Vignetting or what?


Frogherder

Link Posted 10/08/2012 - 15:29




Ignoring the likely exposure error what is the likely cause of the apparent vignetting which is evident in the above shot.

It's an effect I've noticed on several occasions, but this is probably the clearest

Taken last night with K10D 18-55 lens (1/60, f4.5, iso100, focal length 18mm, no filter of any kind, no lens hood[also the same with a lens hood but for this shot I removed it to see if i was that])


regards
Bernard

PS new upload worked absolutely fine, but what happens to the picture if I move it to a different folder on my PC- is itlost to the forum?
Last Edited by Frogherder on 10/08/2012 - 15:31

McGregNi

Link Posted 10/08/2012 - 19:26
I think this is just a characteristic of the lens (a weakness some might say). It occurs in all shots at the widest end, but is most apparent with this type of exposure, because the contrast is very high between the brightest parts of the sky (the orange on the horizon) and the darkest at the top.

It's easily corrected, maybe with just a single click! In Pentax Digital Camera Utility (assuming you shot RAW) select the image and then click on the 'Custom' tab in the top left. Then find on the right the Lens Abberation Correction tab, and here you will see 'Marginal Lumination Compensation'. Set the focal length slider, tick 'apply', then play with the compensation slider to control the amount. Should be easily sorted.
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Pentaxophile

Link Posted 10/08/2012 - 19:47
Yep it's a feature of the kit lens, should improve as you stop down. Re the photos uploaded to the thread, once uploaded they will remain on PUs servers and it won't matter what happens to the original.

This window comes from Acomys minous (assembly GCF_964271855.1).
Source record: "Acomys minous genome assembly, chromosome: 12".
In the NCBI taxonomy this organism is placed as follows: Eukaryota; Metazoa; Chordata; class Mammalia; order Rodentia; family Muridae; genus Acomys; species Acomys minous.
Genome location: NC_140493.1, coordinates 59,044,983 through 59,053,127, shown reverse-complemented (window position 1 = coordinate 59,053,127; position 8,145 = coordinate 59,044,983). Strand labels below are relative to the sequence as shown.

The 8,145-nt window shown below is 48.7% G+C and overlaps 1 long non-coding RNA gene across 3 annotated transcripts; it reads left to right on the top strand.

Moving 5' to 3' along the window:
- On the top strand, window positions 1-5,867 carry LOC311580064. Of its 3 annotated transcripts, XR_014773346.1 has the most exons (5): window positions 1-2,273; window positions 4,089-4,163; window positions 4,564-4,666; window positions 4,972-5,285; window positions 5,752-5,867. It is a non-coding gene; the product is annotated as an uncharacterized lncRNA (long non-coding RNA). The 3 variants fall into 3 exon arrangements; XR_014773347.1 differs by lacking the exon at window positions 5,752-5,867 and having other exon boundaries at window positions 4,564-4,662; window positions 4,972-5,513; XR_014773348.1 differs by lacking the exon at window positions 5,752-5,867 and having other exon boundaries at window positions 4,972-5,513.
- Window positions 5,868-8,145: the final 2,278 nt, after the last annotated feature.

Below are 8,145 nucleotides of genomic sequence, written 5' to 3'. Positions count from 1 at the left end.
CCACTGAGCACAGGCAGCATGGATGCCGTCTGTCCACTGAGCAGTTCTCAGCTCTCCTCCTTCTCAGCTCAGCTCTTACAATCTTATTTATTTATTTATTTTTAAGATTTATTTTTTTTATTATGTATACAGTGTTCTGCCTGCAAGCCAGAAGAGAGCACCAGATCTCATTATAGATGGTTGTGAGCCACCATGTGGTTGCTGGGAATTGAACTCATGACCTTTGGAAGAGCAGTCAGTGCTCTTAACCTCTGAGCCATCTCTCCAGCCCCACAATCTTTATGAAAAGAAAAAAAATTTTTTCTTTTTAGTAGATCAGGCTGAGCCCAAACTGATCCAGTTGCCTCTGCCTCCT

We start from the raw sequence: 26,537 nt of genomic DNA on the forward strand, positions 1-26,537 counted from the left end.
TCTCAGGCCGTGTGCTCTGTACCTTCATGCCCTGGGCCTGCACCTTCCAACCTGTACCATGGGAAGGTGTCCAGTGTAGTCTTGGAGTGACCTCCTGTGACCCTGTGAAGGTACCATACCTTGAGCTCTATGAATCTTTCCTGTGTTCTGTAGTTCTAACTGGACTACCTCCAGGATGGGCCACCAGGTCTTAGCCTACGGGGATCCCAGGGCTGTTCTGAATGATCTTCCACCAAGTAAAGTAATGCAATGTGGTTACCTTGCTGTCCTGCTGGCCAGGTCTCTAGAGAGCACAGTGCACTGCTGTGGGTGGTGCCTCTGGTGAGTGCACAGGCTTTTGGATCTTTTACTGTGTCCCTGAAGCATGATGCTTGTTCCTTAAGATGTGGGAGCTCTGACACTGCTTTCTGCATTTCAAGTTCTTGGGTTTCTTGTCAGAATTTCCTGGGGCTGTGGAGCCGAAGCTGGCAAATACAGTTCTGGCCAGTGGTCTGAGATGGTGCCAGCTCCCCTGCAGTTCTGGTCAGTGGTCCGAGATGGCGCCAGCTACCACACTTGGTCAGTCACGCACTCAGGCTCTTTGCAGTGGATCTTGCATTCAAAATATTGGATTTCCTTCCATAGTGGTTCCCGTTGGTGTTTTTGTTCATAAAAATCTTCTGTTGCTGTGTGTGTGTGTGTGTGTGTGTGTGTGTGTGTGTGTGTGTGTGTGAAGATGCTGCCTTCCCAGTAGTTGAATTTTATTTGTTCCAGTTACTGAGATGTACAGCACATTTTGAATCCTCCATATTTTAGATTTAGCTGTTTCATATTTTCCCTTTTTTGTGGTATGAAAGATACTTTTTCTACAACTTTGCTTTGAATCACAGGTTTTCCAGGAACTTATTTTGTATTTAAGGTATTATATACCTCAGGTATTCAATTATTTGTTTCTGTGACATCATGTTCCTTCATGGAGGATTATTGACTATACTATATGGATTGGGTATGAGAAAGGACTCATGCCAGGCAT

[link=https://500px.com/will_brealey/[/link]

womble

Link Posted 10/08/2012 - 20:36
I've had that problem with the kit lens too (18mm @ f/6.7):




It is a pain. K.
Kris Lockyear
It is an illusion that photos are made with the camera… they are made with the eye, heart and head. Henri Cartier-Bresson
Lots of film bodies, a couple of digital ones, too many lenses (mainly older glass) and a Horseman LE 5x4.

My website
Last Edited by womble on 10/08/2012 - 20:38

Frogherder

Link Posted 10/08/2012 - 20:40
Thank to both for the info, and how to solve it.

I do shoot RAW, but I don't think this shot is worth the bother, except for experimentation. I only took it as I noticed that we had quite a large number of vapour trails (right over head and on into the east) and the western ones were nicely lit.

regards
Bernard

Algernon

Link Posted 11/08/2012 - 07:46
Just do some mid grey shots of a white wall/card at different
apertures and see where it becomes acceptable. It's normal
will most lenses.

This is something like what you will get:

Grey_Exp_Test_M-35mm_f2-8




Note: Vignetting returns at f/16 and f/22 something no one
ever mentions

-
Half Man... Half Pentax ... Half Cucumber

Pentax K-1 + K-5 and some other stuff

Algi

johnriley

Link Posted 11/08/2012 - 07:56